How to Finance Your Kiosk and Digital Signage Solution


Businesses, private and public, have started to see the many benefits of self-service solutions. From wayfinding services to self-payment, businesses are reaching their audiences through engaging content displayed on interactive kiosks and digital signage. While self-service initiatives provide significant ROI opportunities, businesses should understand all of the necessary costs and how they plan to fit those costs within their current budget before moving forward. To help businesses prepare for kiosk and digital signage purchases, we answered the most frequently asked questions about financing self-service solutions.


Self-service initiatives are an investment in the company’s future. What percentage of the total cost should buyers be prepared to pay upfront?

For new customers, first orders typically require a 50 percent deposit unless it’s a government entity or a higher education institution. The 50 percent deposit allows the manufacturer to be more responsive to customers specific needs. Nearly every kiosk has some element of customization; therefore, most manufacturers don’t hold large volumes of component inventory. Since every enclosure is built to order, the deposit allows manufacturers to buy the peripherals for each order. This lowers overall costs and allows the manufacturer to pass the savings to their customers. For smaller orders (i.e. less than $5K), it’s always better to pre-pay as it will make the process go much more quickly.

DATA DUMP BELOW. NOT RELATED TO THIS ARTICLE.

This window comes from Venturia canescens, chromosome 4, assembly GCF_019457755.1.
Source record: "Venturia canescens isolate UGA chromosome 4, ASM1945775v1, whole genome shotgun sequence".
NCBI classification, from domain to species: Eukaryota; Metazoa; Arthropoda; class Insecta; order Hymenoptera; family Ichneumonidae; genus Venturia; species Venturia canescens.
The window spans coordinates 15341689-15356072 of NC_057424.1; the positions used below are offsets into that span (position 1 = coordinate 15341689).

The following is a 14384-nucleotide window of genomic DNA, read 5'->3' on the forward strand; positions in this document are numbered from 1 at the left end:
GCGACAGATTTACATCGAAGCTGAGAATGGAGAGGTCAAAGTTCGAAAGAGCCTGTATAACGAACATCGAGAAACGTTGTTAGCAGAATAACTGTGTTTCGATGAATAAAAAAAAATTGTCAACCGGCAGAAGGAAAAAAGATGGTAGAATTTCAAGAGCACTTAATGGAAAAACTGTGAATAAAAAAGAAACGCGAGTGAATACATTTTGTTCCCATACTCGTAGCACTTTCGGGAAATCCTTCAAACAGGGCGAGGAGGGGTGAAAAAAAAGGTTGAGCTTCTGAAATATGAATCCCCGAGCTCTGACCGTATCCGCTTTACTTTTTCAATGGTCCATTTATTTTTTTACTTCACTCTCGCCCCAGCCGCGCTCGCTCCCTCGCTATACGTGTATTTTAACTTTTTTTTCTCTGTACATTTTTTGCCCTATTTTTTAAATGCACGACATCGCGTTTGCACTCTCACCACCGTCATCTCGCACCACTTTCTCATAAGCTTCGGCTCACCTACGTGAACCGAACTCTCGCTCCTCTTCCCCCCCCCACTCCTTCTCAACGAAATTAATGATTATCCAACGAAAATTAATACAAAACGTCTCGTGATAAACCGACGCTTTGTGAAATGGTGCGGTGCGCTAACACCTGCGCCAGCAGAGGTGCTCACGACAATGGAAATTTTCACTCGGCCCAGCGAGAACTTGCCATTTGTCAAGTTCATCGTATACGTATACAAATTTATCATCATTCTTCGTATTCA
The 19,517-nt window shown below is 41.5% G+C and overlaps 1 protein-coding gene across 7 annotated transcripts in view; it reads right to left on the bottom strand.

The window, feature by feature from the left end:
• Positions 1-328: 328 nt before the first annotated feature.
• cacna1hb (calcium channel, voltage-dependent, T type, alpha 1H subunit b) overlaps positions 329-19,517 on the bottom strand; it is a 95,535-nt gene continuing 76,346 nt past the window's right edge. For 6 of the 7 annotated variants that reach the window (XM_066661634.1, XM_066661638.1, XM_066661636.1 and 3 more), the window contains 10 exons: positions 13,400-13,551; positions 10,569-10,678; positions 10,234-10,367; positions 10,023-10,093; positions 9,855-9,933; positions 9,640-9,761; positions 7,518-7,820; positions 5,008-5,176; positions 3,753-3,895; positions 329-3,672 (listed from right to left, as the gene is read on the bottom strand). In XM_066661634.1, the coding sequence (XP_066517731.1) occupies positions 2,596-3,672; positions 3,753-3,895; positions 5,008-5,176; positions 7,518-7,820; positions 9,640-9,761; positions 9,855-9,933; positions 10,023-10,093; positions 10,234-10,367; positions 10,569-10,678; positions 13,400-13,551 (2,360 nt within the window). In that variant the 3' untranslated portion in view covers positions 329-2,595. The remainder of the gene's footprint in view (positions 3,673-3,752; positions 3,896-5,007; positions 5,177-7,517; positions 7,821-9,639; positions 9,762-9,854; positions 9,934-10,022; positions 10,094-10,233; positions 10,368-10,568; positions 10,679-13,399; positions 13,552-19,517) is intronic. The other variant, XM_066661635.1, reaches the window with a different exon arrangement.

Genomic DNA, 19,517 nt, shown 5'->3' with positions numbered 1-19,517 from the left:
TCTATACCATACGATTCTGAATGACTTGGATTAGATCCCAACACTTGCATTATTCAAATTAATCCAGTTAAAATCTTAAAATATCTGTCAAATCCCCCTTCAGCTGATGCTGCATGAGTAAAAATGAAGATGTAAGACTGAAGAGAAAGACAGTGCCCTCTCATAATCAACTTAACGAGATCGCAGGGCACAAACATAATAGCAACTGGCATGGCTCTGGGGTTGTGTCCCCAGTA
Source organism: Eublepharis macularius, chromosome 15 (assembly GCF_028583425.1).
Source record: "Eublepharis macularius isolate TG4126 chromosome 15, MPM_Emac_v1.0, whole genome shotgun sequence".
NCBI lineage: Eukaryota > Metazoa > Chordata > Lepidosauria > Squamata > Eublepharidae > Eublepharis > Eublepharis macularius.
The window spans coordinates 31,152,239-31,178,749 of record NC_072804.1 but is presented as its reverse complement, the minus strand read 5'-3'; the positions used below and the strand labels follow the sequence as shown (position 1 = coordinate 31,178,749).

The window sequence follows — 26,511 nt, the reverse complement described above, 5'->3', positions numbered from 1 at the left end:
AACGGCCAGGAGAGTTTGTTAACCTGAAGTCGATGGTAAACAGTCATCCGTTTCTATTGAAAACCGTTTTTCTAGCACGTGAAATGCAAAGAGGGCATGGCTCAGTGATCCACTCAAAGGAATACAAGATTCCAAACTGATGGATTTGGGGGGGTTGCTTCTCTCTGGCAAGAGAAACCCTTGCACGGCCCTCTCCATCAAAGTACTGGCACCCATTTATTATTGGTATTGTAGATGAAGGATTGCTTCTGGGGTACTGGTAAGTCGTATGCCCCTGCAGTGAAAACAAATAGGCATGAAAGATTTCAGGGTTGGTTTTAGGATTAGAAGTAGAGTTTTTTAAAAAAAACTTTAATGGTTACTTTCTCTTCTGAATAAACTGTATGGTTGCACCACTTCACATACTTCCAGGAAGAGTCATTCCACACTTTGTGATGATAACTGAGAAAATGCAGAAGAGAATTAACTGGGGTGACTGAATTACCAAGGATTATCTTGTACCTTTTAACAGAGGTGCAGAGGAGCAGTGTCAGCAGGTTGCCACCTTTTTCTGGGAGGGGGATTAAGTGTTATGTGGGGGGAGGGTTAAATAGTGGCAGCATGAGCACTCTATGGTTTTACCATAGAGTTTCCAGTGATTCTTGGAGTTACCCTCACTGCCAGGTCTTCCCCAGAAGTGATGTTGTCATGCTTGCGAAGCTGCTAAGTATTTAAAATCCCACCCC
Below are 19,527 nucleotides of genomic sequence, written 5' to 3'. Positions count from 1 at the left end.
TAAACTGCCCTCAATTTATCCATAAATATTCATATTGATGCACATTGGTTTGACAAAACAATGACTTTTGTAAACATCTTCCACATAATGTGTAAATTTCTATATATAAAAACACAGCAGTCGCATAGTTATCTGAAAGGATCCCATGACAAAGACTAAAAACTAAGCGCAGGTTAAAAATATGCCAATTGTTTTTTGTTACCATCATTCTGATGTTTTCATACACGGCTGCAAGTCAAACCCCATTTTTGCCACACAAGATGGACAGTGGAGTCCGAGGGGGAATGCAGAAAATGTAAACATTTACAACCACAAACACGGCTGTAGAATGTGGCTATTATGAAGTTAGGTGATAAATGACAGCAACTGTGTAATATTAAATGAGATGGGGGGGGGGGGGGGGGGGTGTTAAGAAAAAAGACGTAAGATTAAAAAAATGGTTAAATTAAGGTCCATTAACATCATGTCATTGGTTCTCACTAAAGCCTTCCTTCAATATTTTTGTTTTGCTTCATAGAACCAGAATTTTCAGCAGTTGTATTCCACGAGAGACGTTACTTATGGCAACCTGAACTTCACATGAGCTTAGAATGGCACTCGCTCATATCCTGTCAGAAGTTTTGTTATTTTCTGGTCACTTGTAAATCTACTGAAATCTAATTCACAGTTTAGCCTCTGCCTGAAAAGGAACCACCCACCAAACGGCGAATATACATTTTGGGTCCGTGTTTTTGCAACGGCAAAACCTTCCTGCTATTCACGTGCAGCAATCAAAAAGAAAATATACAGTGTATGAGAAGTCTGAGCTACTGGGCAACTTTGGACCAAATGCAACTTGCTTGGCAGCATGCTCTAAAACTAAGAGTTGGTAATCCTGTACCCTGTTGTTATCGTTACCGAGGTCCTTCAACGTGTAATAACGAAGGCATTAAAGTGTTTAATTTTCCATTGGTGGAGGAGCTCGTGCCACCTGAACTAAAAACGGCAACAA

Self-service solutions range dramatically in price based on a number of factors. Are there extra expenses that buyers should be prepared to pay (e.g. shipping, installment, etc.)

Shipping and installation are rarely included in an initial quote. Shipping, of course, is always subject to change; so, many manufacturers will request a quote when the project is near close. Installation is not typically included unless specifically requested. Another fee that is worth considering is field support for the kiosk deployment. Customers should inquire about a Service Level Agreement (SLA) if this is necessary. There are multiple options when it comes to supporting kiosks post deployment. Additionally, software license renewals should always be considered. Most software is either sold as a Client Assigned License (CAL), which will require annual maintenance (usually 20 percent of the licensing fee), or Software as a Service (SaaS), which will need to be renewed annually at its full amount.


Depending on the company’s size, billing responsibilities are assigned to a single finance officer or an entire accounting department.  What are the benefits, if any, for a company to pay Net 30 instead of Net 60?

The benefit of paying net terms is that a company can defer payment for that amount of time. This will free up working capital and allow companies to manage cash flow accordingly. On the flip side, it may not be the best arrangement for the vendor. Terms are a privilege and are typically granted to companies who are consistent in paying on time. 


If a company wants to invest in a self-service solution but is unable to pay the required amount upfront, which steps should the company take in order to finance the initiative?

If funding a project is an issue, companies can always bring in a third party to finance the project. There are a number of capital finance companies willing to put up the money in return for earned interest. These can be lease programs or finance purchase programs with multiple term options. Companies that go this route should be prepared for background and credit inquiries as well as possible requests for collateral. All deals and projects will be different.

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